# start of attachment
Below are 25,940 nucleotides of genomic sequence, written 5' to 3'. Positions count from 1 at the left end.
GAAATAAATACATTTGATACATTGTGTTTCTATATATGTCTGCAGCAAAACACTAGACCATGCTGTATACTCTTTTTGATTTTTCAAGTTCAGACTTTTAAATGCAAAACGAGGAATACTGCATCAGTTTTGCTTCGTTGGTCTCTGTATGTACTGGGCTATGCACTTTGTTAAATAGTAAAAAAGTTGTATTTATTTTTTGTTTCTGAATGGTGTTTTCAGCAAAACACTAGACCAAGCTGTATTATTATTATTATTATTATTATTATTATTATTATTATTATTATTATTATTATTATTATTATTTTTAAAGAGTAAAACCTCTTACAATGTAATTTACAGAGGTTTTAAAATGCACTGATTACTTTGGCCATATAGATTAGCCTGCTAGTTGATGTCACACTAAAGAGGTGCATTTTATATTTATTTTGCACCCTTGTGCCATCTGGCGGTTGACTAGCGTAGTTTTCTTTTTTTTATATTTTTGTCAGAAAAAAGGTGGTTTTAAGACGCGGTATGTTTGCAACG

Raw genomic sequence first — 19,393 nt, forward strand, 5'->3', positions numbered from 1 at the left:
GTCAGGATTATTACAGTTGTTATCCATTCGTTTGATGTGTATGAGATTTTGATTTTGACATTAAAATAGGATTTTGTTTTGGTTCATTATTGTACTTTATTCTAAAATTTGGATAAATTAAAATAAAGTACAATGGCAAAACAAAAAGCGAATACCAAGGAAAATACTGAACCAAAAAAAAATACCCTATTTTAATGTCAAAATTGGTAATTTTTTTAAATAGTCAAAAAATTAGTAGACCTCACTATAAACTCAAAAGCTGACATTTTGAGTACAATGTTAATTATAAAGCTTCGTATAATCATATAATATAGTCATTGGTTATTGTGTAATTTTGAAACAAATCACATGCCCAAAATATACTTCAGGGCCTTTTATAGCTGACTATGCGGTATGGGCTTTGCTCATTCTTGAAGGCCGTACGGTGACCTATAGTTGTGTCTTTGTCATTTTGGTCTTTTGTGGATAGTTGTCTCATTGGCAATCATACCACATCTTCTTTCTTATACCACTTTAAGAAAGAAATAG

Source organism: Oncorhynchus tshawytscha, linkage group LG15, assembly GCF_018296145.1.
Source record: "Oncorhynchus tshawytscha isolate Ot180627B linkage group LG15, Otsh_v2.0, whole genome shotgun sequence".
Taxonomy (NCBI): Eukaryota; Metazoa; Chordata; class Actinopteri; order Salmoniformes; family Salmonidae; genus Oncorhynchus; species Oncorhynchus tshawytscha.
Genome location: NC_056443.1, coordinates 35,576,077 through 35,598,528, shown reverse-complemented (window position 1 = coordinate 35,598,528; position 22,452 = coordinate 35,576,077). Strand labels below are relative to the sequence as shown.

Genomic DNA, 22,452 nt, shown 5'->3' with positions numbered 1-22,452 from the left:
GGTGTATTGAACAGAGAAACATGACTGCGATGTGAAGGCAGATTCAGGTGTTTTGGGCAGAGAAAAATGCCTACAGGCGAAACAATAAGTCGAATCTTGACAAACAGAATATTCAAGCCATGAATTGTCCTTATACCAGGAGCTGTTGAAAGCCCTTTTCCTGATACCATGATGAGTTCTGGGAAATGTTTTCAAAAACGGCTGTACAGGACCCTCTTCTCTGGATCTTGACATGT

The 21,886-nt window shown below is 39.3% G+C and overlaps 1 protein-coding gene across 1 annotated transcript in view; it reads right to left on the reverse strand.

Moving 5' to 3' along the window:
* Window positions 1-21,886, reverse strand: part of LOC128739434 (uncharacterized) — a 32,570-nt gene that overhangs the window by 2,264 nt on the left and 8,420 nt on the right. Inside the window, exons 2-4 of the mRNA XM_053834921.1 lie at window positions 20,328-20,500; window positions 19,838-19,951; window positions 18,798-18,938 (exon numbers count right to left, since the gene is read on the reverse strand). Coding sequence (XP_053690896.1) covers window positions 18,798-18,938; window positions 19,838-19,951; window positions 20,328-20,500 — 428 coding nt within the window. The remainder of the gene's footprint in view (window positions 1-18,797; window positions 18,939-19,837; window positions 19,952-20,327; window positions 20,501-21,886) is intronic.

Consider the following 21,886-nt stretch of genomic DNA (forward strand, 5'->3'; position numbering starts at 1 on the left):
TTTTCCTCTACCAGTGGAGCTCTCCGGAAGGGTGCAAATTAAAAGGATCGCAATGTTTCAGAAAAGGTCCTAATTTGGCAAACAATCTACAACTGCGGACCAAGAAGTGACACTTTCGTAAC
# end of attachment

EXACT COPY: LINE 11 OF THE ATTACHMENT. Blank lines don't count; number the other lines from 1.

The 21,886-nt window shown below is 39.3% G+C and overlaps 1 protein-coding gene across 1 annotated transcript in view; it reads right to left on the reverse strand.